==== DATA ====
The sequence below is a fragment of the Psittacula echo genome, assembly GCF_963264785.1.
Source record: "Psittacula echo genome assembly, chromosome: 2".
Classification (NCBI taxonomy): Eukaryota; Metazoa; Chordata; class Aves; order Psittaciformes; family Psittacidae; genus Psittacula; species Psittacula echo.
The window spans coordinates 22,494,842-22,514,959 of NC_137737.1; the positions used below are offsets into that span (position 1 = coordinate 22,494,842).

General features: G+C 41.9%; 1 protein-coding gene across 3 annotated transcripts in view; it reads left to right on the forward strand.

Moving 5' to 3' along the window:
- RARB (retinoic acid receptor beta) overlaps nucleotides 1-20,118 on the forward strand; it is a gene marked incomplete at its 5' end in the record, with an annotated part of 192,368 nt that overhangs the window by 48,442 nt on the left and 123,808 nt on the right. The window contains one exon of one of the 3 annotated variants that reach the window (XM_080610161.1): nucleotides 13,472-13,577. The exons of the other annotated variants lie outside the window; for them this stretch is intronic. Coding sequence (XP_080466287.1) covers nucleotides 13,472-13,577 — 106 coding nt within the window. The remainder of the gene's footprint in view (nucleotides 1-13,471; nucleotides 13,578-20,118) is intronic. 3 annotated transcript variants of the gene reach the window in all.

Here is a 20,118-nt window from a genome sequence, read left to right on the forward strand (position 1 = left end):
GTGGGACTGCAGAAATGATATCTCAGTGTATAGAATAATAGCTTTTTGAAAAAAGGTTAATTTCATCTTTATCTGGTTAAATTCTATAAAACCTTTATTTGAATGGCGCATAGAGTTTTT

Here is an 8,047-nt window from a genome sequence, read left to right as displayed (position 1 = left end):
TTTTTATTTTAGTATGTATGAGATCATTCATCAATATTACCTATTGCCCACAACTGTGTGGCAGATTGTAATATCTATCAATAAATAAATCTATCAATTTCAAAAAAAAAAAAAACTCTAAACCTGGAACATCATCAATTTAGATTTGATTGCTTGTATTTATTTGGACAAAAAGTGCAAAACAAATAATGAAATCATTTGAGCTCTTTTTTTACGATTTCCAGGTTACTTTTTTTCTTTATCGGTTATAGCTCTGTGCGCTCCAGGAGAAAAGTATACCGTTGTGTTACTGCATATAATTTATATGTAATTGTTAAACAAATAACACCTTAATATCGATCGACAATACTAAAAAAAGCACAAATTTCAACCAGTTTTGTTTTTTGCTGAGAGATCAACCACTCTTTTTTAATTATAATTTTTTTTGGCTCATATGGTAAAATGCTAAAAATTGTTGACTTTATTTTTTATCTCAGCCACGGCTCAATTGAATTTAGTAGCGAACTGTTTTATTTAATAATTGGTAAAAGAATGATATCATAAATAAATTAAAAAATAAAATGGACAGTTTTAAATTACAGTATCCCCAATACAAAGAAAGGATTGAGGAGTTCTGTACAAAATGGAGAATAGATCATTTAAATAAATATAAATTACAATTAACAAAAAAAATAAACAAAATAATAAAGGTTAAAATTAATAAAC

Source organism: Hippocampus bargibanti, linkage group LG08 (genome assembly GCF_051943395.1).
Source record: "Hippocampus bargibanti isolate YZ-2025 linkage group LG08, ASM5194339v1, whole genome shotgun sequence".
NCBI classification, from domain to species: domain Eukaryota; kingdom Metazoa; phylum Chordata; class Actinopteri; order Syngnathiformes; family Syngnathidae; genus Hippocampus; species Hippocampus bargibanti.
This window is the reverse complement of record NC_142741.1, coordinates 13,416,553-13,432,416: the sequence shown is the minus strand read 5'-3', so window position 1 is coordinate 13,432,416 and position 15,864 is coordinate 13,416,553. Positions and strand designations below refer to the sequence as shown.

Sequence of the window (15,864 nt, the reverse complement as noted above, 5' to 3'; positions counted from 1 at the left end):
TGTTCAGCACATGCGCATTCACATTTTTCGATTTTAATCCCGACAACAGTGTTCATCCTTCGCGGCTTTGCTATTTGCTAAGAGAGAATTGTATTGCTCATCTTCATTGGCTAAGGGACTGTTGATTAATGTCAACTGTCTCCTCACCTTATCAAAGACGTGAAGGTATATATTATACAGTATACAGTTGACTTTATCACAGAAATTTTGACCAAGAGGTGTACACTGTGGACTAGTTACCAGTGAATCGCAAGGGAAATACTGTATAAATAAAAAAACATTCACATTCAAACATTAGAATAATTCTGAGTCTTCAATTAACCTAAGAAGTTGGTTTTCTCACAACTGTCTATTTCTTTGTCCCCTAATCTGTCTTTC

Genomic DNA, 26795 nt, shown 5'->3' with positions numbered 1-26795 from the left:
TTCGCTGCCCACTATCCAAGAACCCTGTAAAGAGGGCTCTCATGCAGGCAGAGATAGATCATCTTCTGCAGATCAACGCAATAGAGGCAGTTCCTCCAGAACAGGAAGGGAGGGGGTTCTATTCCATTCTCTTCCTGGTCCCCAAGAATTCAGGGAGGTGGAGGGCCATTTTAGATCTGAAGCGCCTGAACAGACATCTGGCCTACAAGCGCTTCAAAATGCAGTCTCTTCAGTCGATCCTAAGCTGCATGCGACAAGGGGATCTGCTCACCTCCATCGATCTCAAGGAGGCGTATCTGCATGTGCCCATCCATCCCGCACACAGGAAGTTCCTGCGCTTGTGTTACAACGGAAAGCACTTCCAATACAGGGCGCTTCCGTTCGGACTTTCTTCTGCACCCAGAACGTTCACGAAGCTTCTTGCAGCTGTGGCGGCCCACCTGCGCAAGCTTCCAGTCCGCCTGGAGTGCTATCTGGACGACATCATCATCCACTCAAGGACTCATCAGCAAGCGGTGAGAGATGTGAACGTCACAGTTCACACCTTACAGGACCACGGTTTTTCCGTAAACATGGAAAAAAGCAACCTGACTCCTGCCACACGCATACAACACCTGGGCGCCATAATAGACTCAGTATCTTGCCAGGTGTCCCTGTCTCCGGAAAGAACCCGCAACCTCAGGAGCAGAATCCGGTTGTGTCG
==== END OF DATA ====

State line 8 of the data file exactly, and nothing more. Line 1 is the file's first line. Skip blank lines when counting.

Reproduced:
Here is a 20,118-nt window from a genome sequence, read left to right on the forward strand (position 1 = left end):